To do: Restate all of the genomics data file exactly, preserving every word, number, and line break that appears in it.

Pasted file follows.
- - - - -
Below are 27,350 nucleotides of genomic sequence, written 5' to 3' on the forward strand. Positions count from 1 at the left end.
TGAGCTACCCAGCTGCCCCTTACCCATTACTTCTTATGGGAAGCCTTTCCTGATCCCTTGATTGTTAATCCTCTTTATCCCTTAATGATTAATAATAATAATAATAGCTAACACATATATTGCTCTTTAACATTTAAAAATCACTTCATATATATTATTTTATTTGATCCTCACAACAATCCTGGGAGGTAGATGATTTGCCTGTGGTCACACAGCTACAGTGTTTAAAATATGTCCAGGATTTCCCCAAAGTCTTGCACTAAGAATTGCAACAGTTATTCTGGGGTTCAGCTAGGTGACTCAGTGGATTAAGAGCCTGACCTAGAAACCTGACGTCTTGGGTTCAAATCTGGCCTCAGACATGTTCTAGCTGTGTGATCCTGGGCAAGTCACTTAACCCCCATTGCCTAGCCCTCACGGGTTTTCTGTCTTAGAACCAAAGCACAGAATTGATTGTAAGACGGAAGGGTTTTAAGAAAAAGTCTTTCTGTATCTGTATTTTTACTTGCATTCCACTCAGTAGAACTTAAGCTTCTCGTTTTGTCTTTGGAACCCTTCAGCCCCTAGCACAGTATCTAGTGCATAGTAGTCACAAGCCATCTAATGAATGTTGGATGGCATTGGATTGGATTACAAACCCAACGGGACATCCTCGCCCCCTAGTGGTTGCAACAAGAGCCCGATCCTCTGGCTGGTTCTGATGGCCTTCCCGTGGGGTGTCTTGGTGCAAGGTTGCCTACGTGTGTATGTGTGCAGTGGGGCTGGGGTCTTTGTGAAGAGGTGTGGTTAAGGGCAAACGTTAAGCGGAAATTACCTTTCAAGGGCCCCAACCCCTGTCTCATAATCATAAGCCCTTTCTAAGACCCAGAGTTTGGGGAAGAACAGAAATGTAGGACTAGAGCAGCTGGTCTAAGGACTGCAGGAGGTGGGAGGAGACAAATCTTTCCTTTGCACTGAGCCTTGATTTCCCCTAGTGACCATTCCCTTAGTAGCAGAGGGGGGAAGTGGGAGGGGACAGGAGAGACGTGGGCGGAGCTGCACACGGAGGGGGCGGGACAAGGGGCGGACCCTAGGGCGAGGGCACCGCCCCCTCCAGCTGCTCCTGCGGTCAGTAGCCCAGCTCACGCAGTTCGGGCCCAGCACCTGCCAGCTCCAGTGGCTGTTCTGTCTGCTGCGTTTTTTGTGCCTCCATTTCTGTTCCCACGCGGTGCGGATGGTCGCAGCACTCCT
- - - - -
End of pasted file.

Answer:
Below are 27,350 nucleotides of genomic sequence, written 5' to 3' on the forward strand. Positions count from 1 at the left end.
TGAGCTACCCAGCTGCCCCTTACCCATTACTTCTTATGGGAAGCCTTTCCTGATCCCTTGATTGTTAATCCTCTTTATCCCTTAATGATTAATAATAATAATAATAGCTAACACATATATTGCTCTTTAACATTTAAAAATCACTTCATATATATTATTTTATTTGATCCTCACAACAATCCTGGGAGGTAGATGATTTGCCTGTGGTCACACAGCTACAGTGTTTAAAATATGTCCAGGATTTCCCCAAAGTCTTGCACTAAGAATTGCAACAGTTATTCTGGGGTTCAGCTAGGTGACTCAGTGGATTAAGAGCCTGACCTAGAAACCTGACGTCTTGGGTTCAAATCTGGCCTCAGACATGTTCTAGCTGTGTGATCCTGGGCAAGTCACTTAACCCCCATTGCCTAGCCCTCACGGGTTTTCTGTCTTAGAACCAAAGCACAGAATTGATTGTAAGACGGAAGGGTTTTAAGAAAAAGTCTTTCTGTATCTGTATTTTTACTTGCATTCCACTCAGTAGAACTTAAGCTTCTCGTTTTGTCTTTGGAACCCTTCAGCCCCTAGCACAGTATCTAGTGCATAGTAGTCACAAGCCATCTAATGAATGTTGGATGGCATTGGATTGGATTACAAACCCAACGGGACATCCTCGCCCCCTAGTGGTTGCAACAAGAGCCCGATCCTCTGGCTGGTTCTGATGGCCTTCCCGTGGGGTGTCTTGGTGCAAGGTTGCCTACGTGTGTATGTGTGCAGTGGGGCTGGGGTCTTTGTGAAGAGGTGTGGTTAAGGGCAAACGTTAAGCGGAAATTACCTTTCAAGGGCCCCAACCCCTGTCTCATAATCATAAGCCCTTTCTAAGACCCAGAGTTTGGGGAAGAACAGAAATGTAGGACTAGAGCAGCTGGTCTAAGGACTGCAGGAGGTGGGAGGAGACAAATCTTTCCTTTGCACTGAGCCTTGATTTCCCCTAGTGACCATTCCCTTAGTAGCAGAGGGGGGAAGTGGGAGGGGACAGGAGAGACGTGGGCGGAGCTGCACACGGAGGGGGCGGGACAAGGGGCGGACCCTAGGGCGAGGGCACCGCCCCCTCCAGCTGCTCCTGCGGTCAGTAGCCCAGCTCACGCAGTTCGGGCCCAGCACCTGCCAGCTCCAGTGGCTGTTCTGTCTGCTGCGTTTTTTGTGCCTCCATTTCTGTTCCCACGCGGTGCGGATGGTCGCAGCACTCCT